Last week, when we left off with Picasso’s 1953* lithograph L'Italienne (B740), we’d recognized a profile in the background – thick dark hair pinned back, an elongated neck, a straight and sturdy nose. Though at the time of creation, it wasn’t likely that Picasso’s contemporaries would have known her exact identity, her features rang with familiarity – maybe they’d seen her in something at the Louvre? Given Picasso’s tendency to draw often very direct inspiration from ancient artworks as well as those more recent and of large cultural significance, some of his peers thought it possible that she’d been adapted from one of the women featured in Eugène Delacroix’s Femmes d'Alger dans leur appartement ?* In the 1834 painting, three women share a dimly lit space, implied to be a harem. The profile in question does appear awfully similar to one woman’s, distinguished by holding a water pipe, her long hair brushed over one shoulder and held in place with a flower.
Even more than Delacroix’s lady, she appears with striking similarity to a subject who had appeared in a series of Picasso’s oil paintings in 1954, the year before. Picasso, in the midst of ending things with Francoise Gilot, chose to name those paintings and that subject Madame Z, potentially to protect the identity belonging to this new subject. Madame Z was a study of the carriage of his model’s head; she had an enlarged neck and geometrized hair, an imposing sense of charm, of dignity. Antonina Vallentin, one of Picasso’s biographers, characterized this subject: Un sphinx moderne.* *
By now, you’ll have made the connection between these three profiles, and the one that sits aboves these lines. In Femme au corsage a fleurs (B846), an austere woman with an arched brow and distinctive jawline purses her lips and focuses off the page. She is Jacqueline Roque, Picasso’s final muse and, though usually not as romanticized as his earlier loves, his most decorated. Jacqueline appears in more Picasso paintings and prints than any other single woman.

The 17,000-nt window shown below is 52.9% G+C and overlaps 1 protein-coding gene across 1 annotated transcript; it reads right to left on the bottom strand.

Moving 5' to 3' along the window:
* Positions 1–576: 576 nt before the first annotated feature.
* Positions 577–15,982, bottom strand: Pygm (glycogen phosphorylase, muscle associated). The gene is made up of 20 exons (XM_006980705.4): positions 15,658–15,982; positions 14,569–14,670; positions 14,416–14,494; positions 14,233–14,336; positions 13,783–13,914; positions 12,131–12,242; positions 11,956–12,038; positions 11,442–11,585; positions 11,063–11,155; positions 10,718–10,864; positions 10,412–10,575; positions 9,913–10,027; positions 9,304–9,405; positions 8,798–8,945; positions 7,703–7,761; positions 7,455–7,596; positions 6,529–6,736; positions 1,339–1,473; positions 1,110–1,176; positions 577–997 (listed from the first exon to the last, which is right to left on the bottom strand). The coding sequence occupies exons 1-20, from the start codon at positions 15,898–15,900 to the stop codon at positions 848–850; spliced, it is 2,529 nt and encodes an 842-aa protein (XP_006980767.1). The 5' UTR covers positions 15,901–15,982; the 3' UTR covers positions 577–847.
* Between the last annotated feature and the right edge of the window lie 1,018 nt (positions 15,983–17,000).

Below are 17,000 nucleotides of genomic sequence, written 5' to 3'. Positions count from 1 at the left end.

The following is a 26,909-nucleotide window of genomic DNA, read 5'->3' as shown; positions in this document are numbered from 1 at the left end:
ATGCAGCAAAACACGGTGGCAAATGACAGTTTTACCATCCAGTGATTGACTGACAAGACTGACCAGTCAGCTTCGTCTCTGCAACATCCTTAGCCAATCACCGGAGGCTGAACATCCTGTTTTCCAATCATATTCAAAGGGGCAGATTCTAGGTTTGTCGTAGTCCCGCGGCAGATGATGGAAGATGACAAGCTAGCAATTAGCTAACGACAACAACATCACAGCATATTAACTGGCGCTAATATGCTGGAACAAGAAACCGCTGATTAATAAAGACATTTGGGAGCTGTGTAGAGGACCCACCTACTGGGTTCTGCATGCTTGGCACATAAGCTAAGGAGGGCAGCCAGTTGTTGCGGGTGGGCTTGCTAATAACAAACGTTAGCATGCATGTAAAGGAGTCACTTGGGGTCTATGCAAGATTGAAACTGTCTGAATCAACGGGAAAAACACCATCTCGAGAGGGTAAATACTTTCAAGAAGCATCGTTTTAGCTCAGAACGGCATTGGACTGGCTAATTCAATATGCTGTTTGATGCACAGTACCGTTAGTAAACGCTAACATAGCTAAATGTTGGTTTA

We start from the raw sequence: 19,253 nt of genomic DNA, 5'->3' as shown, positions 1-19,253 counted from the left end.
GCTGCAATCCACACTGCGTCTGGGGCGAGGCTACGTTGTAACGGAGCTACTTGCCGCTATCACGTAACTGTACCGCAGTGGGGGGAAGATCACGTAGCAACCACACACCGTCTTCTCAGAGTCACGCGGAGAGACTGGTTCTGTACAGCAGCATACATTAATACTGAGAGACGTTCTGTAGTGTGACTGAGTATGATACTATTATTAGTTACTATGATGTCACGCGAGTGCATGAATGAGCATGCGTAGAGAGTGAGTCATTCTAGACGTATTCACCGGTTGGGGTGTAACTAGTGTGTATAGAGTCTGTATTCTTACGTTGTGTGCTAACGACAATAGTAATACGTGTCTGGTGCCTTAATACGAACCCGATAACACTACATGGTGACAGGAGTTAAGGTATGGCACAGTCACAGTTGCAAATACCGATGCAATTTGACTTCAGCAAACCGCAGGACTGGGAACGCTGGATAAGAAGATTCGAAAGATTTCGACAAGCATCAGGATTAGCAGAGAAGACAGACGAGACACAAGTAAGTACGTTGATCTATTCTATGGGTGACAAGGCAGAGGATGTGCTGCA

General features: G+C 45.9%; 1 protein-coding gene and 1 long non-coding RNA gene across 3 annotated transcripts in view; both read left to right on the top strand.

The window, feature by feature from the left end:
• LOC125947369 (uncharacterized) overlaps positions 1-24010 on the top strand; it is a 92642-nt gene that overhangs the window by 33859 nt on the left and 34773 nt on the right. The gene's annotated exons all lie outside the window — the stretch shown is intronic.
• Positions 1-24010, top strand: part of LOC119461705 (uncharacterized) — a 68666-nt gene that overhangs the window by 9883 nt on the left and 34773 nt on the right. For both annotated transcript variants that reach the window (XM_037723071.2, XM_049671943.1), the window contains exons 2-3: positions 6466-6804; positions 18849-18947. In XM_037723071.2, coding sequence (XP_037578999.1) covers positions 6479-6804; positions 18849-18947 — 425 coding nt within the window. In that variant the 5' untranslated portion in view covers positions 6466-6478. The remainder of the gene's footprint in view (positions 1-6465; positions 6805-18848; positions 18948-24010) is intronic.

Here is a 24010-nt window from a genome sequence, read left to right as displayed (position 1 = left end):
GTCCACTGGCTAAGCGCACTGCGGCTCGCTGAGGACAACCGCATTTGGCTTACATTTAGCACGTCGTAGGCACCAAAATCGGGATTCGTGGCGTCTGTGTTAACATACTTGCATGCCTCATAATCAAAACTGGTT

The pair met in the Madoura pottery studio in Vallauris, in 1952. He was there making ceramics, an artistic turn that would become a surprising passion in his later years; she was a salesgirl. Picasso was 72 years old, she 27; he was still involved with Francoise, she a divorcee and single mother. The courtship was subtle, unexpected, drawn-out. One morning, she woke up to find a beautiful white dove chalked against the side of her house; in the evenings, upon returning home from the studio, she’d find a single red rose on her doorstep, awaiting.*** During this sapling stage of their romance, Picasso frequently left Vallauris on trips to Paris and elsewhere; he was distracted by the eventual and painful break-up with Francoise; he was always dedicated foremost to his art. And though Picasso was not always present, Jacqueline was far-sighted, certain of their connection; when other women vied for the position that Francoise had vacated, she was undeterred. For a brief period in this in-between time, she left France and traveled to Africa. A photograph taken in December 1953 shows her return to Vallauris, to the Madoura studio. In it, Picasso is lighting her cigarette. It is the first (photographic) image of the two of them together; months later would come Madame Z; after that, L'Italienne; and not longer after that — that profile would never again be misconstrued as an adaptation. She was to be wholly his, Picasso’s.
So begins L'Époque Jacqueline, the modern sphinx, the woman whom Picasso took a lifetime find. Next week, we’ll dive a bit deeper into the special relevance of Vallentin’s nickname, and visit the soon-to-be Picassos at home, at Villa La Californie.